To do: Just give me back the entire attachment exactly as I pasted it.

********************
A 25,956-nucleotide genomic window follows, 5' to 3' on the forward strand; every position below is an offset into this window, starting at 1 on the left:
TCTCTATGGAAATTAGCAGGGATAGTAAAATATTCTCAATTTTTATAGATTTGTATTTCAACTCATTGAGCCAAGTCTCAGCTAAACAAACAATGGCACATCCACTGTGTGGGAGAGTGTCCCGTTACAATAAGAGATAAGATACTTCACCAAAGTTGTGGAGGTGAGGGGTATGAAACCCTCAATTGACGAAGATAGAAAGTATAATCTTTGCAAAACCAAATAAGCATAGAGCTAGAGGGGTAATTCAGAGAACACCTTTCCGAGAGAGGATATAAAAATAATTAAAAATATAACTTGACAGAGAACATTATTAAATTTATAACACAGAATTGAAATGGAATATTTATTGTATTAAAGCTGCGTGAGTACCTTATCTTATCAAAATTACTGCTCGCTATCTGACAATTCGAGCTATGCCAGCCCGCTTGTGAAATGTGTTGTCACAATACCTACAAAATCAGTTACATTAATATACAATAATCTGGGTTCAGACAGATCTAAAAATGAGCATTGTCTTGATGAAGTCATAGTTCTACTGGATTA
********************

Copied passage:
A 25,956-nucleotide genomic window follows, 5' to 3' on the forward strand; every position below is an offset into this window, starting at 1 on the left:
TCTCTATGGAAATTAGCAGGGATAGTAAAATATTCTCAATTTTTATAGATTTGTATTTCAACTCATTGAGCCAAGTCTCAGCTAAACAAACAATGGCACATCCACTGTGTGGGAGAGTGTCCCGTTACAATAAGAGATAAGATACTTCACCAAAGTTGTGGAGGTGAGGGGTATGAAACCCTCAATTGACGAAGATAGAAAGTATAATCTTTGCAAAACCAAATAAGCATAGAGCTAGAGGGGTAATTCAGAGAACACCTTTCCGAGAGAGGATATAAAAATAATTAAAAATATAACTTGACAGAGAACATTATTAAATTTATAACACAGAATTGAAATGGAATATTTATTGTATTAAAGCTGCGTGAGTACCTTATCTTATCAAAATTACTGCTCGCTATCTGACAATTCGAGCTATGCCAGCCCGCTTGTGAAATGTGTTGTCACAATACCTACAAAATCAGTTACATTAATATACAATAATCTGGGTTCAGACAGATCTAAAAATGAGCATTGTCTTGATGAAGTCATAGTTCTACTGGATTA